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Review: Up At The O2

M@
By M@ Last edited 60 months ago
Review: Up At The O2
Looking south from the viewing nipple.
Looking south from the viewing nipple.
A rival attraction nearby.
A rival attraction nearby.
Looking north from the nipple.
Looking north from the nipple.
Canary Wharf to the west.
Canary Wharf to the west.
M@ in the safety gear.
M@ in the safety gear.
Looking towards Greenwich Peninsula, soon to be luxury flats.
Looking towards Greenwich Peninsula, soon to be luxury flats.
It's steeper than it looks.
It's steeper than it looks.
What a come down.
What a come down.
The walkway from afar.
The walkway from afar.

It's officially called Up At The O2, but everyone's going to call it "That walkway on top of the Dome". We gave it a try at the weekend. Here's how we got on.

We start at "Base Camp". It's a small prep room that seats about 30 people, the maximum group size. A cheesy introduction video sets the scene via a hammy Brit explorer-type who seriously needs to lay off the caffeine. More soberly, three sides of A4 outline the various dos and don'ts of climbing over a world-famous landmark. We sign on the dotted line.

Next comes the locker room, where we receive protective overalls and a safety harness, and stow bags in lockers. The 30-minute briefing and full-on jumpsuit feel like health and safety overkill at this stage, but we soon revise such thoughts. There's a bit of faffage getting everyone kitted-up, and a worrying lapse of technology when our guide can't unlock the back door, but we'll put these down to first-week teething problems. Everything else goes smoothly.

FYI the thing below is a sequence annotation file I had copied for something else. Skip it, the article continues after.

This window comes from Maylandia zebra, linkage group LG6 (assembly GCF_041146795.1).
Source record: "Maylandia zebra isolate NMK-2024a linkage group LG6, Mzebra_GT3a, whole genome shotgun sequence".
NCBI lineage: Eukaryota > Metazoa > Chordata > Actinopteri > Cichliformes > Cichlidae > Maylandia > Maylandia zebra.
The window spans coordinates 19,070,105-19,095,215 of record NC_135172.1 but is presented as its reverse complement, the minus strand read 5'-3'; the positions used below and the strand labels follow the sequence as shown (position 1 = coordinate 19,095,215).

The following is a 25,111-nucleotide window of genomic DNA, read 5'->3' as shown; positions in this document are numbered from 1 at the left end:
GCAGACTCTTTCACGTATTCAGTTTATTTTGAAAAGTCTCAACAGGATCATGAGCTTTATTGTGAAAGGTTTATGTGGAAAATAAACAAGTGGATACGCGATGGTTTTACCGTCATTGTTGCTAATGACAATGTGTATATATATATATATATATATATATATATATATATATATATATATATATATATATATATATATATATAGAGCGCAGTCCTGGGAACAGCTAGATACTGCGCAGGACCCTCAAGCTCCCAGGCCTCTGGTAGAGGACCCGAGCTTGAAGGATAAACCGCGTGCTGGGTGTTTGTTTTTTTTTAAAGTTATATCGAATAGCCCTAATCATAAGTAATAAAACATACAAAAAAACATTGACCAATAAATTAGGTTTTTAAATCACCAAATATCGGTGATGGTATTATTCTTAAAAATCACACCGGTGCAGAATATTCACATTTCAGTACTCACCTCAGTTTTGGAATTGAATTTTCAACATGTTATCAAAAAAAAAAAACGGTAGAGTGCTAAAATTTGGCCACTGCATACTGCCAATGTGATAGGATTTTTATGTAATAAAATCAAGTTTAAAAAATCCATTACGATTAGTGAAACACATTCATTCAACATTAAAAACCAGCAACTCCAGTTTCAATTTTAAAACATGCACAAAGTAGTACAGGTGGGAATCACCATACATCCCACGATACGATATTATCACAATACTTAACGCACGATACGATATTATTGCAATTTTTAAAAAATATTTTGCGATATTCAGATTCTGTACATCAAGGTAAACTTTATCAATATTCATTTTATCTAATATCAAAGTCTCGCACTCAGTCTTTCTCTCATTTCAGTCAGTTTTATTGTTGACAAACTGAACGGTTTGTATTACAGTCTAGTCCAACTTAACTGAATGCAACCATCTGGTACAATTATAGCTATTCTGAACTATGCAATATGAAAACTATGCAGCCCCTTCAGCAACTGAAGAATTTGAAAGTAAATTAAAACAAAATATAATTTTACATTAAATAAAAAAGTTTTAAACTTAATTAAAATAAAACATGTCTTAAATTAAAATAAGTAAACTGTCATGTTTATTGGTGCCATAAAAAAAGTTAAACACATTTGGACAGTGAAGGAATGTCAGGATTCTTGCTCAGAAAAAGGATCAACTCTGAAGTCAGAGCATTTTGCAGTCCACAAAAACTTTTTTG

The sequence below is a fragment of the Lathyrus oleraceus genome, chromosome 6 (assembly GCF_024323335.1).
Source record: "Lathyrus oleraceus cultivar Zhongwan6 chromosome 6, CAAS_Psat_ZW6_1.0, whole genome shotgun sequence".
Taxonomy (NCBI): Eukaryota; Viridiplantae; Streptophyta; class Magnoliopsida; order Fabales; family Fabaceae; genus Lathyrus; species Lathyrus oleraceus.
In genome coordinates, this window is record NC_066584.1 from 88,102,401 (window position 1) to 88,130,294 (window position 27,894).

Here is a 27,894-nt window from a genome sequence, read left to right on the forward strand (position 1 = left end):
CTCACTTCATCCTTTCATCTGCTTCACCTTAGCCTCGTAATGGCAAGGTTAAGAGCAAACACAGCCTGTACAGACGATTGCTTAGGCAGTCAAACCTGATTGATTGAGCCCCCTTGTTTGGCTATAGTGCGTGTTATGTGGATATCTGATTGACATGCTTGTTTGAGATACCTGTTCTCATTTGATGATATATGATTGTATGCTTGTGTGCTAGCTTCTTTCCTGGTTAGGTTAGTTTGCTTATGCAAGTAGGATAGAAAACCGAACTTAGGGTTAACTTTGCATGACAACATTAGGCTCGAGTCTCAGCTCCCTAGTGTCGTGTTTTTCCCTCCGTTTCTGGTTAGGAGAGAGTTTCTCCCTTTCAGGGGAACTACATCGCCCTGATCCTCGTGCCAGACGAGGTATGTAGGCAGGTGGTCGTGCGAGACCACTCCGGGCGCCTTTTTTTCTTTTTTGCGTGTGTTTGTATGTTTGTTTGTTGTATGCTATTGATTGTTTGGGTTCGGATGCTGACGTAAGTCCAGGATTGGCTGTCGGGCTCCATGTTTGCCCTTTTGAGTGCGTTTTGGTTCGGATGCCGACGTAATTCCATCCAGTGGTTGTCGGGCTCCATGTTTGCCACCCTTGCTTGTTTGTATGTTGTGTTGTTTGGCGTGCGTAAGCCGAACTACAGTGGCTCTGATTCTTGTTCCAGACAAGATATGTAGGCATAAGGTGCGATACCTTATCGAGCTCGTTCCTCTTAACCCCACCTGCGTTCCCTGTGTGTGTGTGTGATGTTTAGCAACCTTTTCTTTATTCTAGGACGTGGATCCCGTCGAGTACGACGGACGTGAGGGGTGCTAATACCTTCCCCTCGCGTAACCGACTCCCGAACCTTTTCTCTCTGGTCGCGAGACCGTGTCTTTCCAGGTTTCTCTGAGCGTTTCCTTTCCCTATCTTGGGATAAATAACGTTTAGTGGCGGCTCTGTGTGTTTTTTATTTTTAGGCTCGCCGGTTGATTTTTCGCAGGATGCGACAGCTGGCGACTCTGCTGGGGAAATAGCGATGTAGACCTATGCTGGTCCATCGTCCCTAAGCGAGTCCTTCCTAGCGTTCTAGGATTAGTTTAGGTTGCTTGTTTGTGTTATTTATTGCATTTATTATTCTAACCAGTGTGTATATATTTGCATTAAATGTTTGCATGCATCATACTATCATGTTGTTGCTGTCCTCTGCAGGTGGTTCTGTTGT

The ascent starts three storeys up on a metal tower. We attach our individual safety lines to the guide rail and begin our climb. And climb is the right word. The walkway slopes at 30 degrees and, while most people could take such a gradient without too much trouble, the strong cross winds, bouncy surface and all-too-obvious drop conspire. The rail cable and safety line become our new best friends.

We inch our way up. The temptation is to press on ahead, but the group must be kept together. The first section is the steepest but, as if to compensate, the winds pick up as the walkway flattens out near the top. The attraction will stay open at anything up to 40mph. We're only at half that, and it feels decidedly challenging.

And then we reach the summit — the O2 nipple, as we're non-officially dubbing it. This circular haven is enclosed by rails. No need for safety ropes here. Our platoon spreads out. We are finally able to deploy our cameras and phones. A few people simply stand and admire the view. Most, however, are grappling with Twitpic, Instagram and Facebook. It would seem perverse not to, given that we're on top of the world's biggest advert for mobile phones.

All too quickly, it's time to descend. The down-trail is trickier, with a longer steep section to ground level. At no time does it feel unsafe. Our guide is reassuring and professional, if a little overfond of the word "guys". We reach terra firma after about an hour on the structure.

Unless you work for a big construction company or are one of those urban explorers who enjoy covertly scaling tall buildings, you've never done anything quite like this before. It's not scary, and it's not that difficult if you're of average fitness. It is exhilarating, and shows what a spectacular building the Dome really is. Up At The O2 emphatically confirms the venue's remarkable rehabilitation from a derided white elephant to one of London's most successful buildings.

Now, let's see them open one of these over St Paul's.

Up At The O2 costs £22 for adults and children, and can be booked here. You need to be at least 10 years old, and 1.2 metres high.

Last Updated 25 June 2012